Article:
Scientists developed rapid whole-genome sequencing based diagnosis for children with genetic disordersPublished On: Sat, Oct 6th, 2012 | Genomics | By BioNews
Researchers at Children’s Mercy Hospitals and Clinics in Kansas City reported the first use of whole genome information for diagnosing critically ill infants. As reported in Science Translational Medicine, the team describes STAT-Seq, a whole genome sequencing approach – from blood sample to returning results to a physician – in about 50 hours. Currently, testing even a single gene takes six weeks or more.
Monogenic diseases are frequent causes of neonatal morbidity and mortality, and disease presentations are often undifferentiated at birth. More than 3500 monogenic diseases have been characterized, but clinical testing is available for only some of them and many feature clinical and genetic heterogeneity. Hence, an immense unmet need exists for improved molecular diagnosis in infants.
Because disease progression is extremely rapid, albeit heterogeneous, in newborns, molecular diagnoses must occur quickly to be relevant for clinical decision-making. We describe 50-hour differential diagnosis of genetic disorders by whole-genome sequencing (WGS) that features automated bioinformatic analysis and is intended to be a prototype for use in neonatal intensive care units. Retrospective 50-hour WGS identified known molecular diagnoses in two children. Prospective WGS disclosed potential molecular diagnosis of a severe GJB2-related skin disease in one neonate; BRAT1-related lethal neonatal rigidity and multifocal seizure syndrome in another infant; identified BCL9L as a novel, recessive visceral heterotaxy gene (HTX6) in a pedigree; and ruled out known candidate genes in one infant. Sequencing of parents or affected siblings expedited the identification of disease genes in prospective cases. Thus, rapid WGS can potentially broaden and foreshorten differential diagnosis, resulting in fewer empirical treatments and faster progression to genetic and prognostic counseling.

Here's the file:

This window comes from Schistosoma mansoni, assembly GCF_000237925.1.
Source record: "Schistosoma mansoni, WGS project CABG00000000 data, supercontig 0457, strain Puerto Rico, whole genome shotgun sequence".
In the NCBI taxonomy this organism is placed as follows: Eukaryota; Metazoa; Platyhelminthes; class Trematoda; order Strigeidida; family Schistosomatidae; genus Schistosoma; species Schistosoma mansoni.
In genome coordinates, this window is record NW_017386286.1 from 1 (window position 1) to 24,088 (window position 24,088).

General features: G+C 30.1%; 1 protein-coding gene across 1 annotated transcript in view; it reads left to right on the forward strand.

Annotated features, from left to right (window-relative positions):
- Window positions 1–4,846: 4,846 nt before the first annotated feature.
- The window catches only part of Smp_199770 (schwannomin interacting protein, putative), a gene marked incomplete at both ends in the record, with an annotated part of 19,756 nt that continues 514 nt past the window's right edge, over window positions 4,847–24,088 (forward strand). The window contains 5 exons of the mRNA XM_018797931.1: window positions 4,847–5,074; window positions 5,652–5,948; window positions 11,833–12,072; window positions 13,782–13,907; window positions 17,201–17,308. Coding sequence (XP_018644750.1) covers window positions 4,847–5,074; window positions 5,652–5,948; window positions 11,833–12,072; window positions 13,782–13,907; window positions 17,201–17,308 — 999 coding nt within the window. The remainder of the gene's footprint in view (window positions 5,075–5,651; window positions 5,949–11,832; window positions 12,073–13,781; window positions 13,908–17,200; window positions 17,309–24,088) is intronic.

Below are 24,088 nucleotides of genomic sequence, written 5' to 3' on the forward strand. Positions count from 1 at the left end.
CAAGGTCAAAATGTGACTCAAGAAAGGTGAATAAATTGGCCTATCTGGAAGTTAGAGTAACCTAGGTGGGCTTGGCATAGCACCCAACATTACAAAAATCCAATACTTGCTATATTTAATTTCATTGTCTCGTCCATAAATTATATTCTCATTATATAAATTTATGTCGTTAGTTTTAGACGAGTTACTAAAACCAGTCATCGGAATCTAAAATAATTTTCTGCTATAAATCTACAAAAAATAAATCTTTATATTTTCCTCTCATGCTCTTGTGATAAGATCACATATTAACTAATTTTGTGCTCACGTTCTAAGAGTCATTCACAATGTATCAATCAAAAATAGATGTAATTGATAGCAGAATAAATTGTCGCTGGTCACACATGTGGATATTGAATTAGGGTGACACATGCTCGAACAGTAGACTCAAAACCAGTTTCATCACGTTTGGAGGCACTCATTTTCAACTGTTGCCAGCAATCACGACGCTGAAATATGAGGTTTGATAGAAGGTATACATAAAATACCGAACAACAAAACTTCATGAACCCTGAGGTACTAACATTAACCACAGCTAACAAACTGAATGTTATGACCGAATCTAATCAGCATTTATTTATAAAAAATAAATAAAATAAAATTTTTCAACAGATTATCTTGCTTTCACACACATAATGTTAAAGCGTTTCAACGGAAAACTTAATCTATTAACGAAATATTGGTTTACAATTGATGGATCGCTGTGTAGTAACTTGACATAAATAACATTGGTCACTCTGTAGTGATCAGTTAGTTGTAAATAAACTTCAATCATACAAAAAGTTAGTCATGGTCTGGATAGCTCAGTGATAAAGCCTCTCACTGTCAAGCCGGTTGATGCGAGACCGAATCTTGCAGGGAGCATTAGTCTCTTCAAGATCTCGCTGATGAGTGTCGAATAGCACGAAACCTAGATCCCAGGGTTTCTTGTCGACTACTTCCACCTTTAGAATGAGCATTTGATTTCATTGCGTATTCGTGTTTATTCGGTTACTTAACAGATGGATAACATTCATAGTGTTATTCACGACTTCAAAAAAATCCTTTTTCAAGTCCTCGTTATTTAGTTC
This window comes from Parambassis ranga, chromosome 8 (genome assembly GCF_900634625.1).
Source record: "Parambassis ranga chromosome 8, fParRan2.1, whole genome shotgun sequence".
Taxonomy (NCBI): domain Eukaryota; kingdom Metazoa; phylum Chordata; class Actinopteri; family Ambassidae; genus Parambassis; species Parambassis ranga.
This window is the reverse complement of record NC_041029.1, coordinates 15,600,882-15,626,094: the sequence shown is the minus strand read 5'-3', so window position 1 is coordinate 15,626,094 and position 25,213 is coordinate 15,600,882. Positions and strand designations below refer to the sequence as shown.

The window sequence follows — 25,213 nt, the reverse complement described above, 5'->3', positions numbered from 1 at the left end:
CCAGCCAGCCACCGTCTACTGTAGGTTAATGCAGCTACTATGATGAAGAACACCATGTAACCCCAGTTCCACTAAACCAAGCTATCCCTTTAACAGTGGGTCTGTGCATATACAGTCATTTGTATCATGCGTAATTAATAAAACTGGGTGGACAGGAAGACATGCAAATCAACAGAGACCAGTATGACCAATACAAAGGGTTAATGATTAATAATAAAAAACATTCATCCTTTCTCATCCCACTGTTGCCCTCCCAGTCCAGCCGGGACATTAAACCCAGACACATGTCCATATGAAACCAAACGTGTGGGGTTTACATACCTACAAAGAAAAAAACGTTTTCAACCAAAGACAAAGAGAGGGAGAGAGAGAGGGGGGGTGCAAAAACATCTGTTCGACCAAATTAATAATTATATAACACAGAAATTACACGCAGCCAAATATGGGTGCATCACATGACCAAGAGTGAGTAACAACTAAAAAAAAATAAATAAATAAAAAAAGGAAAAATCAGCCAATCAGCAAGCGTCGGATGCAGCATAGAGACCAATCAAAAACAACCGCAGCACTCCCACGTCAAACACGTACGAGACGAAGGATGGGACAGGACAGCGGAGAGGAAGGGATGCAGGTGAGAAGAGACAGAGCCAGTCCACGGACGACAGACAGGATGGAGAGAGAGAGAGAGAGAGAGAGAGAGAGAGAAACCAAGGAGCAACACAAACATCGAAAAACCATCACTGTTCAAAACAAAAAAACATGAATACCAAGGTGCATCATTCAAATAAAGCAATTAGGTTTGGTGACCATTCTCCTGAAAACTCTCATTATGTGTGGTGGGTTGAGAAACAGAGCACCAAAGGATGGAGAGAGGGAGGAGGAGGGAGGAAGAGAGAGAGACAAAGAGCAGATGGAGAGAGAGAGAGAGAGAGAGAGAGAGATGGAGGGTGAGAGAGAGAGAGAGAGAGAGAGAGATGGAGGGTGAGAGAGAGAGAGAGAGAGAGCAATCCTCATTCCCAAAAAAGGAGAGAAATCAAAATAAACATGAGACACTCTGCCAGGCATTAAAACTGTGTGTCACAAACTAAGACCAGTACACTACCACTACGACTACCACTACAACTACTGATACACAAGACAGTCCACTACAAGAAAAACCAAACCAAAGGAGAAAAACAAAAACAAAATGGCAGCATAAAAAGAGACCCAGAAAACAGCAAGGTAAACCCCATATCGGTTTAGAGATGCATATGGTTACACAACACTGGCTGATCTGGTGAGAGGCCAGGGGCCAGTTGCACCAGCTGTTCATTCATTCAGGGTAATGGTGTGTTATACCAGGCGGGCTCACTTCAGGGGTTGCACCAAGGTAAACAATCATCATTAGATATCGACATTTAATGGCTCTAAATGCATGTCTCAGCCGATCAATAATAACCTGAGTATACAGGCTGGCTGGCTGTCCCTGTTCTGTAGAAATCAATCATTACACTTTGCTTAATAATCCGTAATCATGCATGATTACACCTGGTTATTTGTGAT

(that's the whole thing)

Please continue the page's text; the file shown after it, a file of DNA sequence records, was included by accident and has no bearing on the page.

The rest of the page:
Speed of diagnosis is most critical in acute care situations, as in a neonatal intensive care unit (NICU), where medical decision-making is made in hours not weeks. Using STAT-Seq, with consent from parents, the investigators diagnosed acutely ill infants from the hospital’s NICU. By casting a broad net over the entire set of about 3,500 genetic diseases, STAT-Seq demonstrates for the first time the potential for genome sequencing to influence therapeutic decisions in the immediate needs of NICU patients.
“Up to one third of babies admitted to a NICU in the U.S. have genetic diseases,” said Stephen Kingsmore, M.B. Ch.B., D.Sc., FRCPath, Director of the Center for Pediatric Genomic Medicine at Children’s Mercy. “By obtaining an interpreted genome in about two days, physicians can make practical use of diagnostic results to tailor treatments to individual infants and children.”
Genetic diseases affect about three percent of children and account for 15 percent of childhood hospitalizations. Treatments are currently available for more than 500 genetic diseases. In about 70 of these, such as infantile Pompe disease and Krabbe disease, initiation of therapy in newborns can help prevent disabilities and life-threatening illnesses.
STAT-Seq uses software that translates physician-entered clinical features in individual patients into a comprehensive set of relevant diseases. Developed at Children’s Mercy, this software substantially automates identification of the DNA variations that can explain the child’s condition. The team uses Illumina’s HiSeq 2500 system, which sequences an entire genome at high coverage in about 25 hours.
Although further research is needed, STAT-Seq also has the potential to offer cost-saving benefits. “By shortening the time-to-diagnosis, we may markedly reduce the number of other tests performed and reduce delays to a diagnosis,” said Kingsmore. “Reaching an accurate diagnosis quickly can help to shorten hospitalization and reduce costs and stress for families.”
C. J. Saunders, N. A. Miller, S. E. Soden, D. L. Dinwiddie, A. Noll, N. A. Alnadi, N. Andraws, M. L. Patterson, L. A. Krivohlavek, J. Fellis, S. Humphray, P. Saffrey, Z. Kingsbury, J. C. Weir, J. Betley, R. J. Grocock, E. H. Margulies, E. G. Farrow, M. Artman, N. P. Safina, J. E. Petrikin, K. P. Hall, S. F. Kingsmore, Rapid Whole-Genome Sequencing for Genetic Disease Diagnosis in Neonatal Intensive Care Units. Sci. Transl. Med. 4, 154ra135 (2012) DOI: 10.1126/scitranslmed.3004041.
Source: Children’s Mercy Hospitals and Clinics, Kansas City, Mo